In an industry bloated by the mundane, Glasgow’s <b>Over the Wall</b> make for a refreshing slap in the jowls. <b>Billy Hamilton</b> catches up with the entertaining duo to discover why they break the mould
For those in need of a little entertainment, today’s music industry is often the wrong place to be. Saturated with po-faced, generic Indie rockers tripping over their mile-long frowns, it’s a climate obsessed with the bottom line. There’s no room for quirky showmanship, audience interaction or, god forbid, rock ‘n’ roll tomfoolery; it’s a wham, bam, thank you for buying our merchandise man era. And, boy, it sure ain’t fun.
What this dawning of banality needs is an antidote, an act to bowl us over with pervasiveness and honesty. A band like Glasgow duo Over the Wall, perhaps? “We just want people to enjoy what they are watching as much as possible and a lot of what we do would be classed as gimmicks,” says co-conspirator Ben Hillman as he discusses the group’s core principles. “We also manage to talk a lot as well. This instantly makes us very un-cool because as soon as you open your mouth on stage you are no longer mysterious.”
But the strong silent type does not constitute esoteric cool (just look at Glasvegas), what Over the Wall have is something that can’t be taught in rock school strategy meetings: Character. After years of scouring alone for the perfect sound, Hillman and cohort Gav Prentice hooked up while putting on shows at Glasgow venue Stereo. As Prentice tells it, the chemistry was immediate: “It was the response to the two of us onstage that made us think we’d obviously stumbled into something really good, plus the freedom afforded by just having the two of us made it really fun.”
The lure is in their ear for arrangement. Bold in both structure and content, the pairing skewer starlit symphonies with cerebral themes to create a thrilling mixture of textured, clued-up pop. “We discuss politics a lot and I was brought up in a house where politics was important,” explains Prentice. “A lot of our lyrics are about finding your place and coming to terms with getting older...so it makes sense to reference the political legacy of the years that immediately followed our births, especially seeing as that legacy is something we’re still paying the price for to a large extent now.”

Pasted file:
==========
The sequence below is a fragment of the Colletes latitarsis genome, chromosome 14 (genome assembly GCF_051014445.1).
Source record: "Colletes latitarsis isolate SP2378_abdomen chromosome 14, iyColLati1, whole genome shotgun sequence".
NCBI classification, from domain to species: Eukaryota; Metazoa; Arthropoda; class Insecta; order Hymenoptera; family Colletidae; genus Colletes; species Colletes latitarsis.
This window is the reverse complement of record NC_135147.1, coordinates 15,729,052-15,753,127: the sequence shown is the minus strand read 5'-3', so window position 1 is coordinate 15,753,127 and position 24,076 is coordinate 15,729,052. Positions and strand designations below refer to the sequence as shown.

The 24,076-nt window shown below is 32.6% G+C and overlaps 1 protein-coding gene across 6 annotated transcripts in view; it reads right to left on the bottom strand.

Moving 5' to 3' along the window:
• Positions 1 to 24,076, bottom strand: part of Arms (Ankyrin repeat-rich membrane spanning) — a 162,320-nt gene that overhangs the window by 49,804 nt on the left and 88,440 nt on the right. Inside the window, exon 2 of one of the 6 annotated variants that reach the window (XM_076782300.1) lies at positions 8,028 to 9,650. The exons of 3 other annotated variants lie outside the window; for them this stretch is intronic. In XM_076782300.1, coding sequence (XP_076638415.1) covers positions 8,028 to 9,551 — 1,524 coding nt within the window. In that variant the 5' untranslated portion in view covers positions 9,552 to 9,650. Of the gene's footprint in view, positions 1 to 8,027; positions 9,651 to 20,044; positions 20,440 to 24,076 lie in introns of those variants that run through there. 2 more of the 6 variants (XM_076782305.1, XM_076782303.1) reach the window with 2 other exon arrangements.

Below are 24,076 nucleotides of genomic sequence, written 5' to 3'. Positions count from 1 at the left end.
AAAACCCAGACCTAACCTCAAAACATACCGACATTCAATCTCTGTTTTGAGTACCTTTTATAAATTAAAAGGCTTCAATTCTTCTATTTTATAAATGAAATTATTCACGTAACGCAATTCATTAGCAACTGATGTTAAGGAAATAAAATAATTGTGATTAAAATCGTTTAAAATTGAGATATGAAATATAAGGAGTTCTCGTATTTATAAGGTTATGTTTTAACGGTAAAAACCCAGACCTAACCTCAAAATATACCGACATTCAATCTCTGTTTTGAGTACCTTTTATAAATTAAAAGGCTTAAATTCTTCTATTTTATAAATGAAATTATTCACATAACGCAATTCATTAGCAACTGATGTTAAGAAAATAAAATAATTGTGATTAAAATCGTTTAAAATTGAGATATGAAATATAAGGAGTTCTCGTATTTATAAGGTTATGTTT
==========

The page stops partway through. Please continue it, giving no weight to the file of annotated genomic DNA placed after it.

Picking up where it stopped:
Yet as refreshing as these intellectual leanings are, Over the Wall seem distinctly out of step with their more docile contemporaries. “I’ve always felt like we’re kind of outsiders and have had to work harder than some” says Prentice. Hillman continues: “It is true that many bands around have a much bigger sound than we do, but then there are ones with a much smaller sound doing very well too. We wouldn't try and change anything simply to sound like a successful band, or an unsuccessful one for that matter.”
Success, however, is there to be grabbed. Recently signed to Motive Sounds, Over the Wall have garnered steady acclaim since their ebullient EP The Rise and Fall of late last year (which sees a re-release this month). “I guess everyone in the media and entertainment industry probably feels like they are beating their head against a wall a lot of the time,” says Hillman, wearily accepting his band’s new status. “More frequently than not, the tables won't turn your way and everything is not hunky dory but sometimes they do. It's great when people take an interest, but nothing lasts forever.”
Over the Wall support The Balky Mule at Captain's Rest, Glasgow on 10 May and The Bowery, Edinburgh on 11 May before appearing at Stag & Dagger Festival, Glasgow on 23 May.http://www.myspace.com/overthewall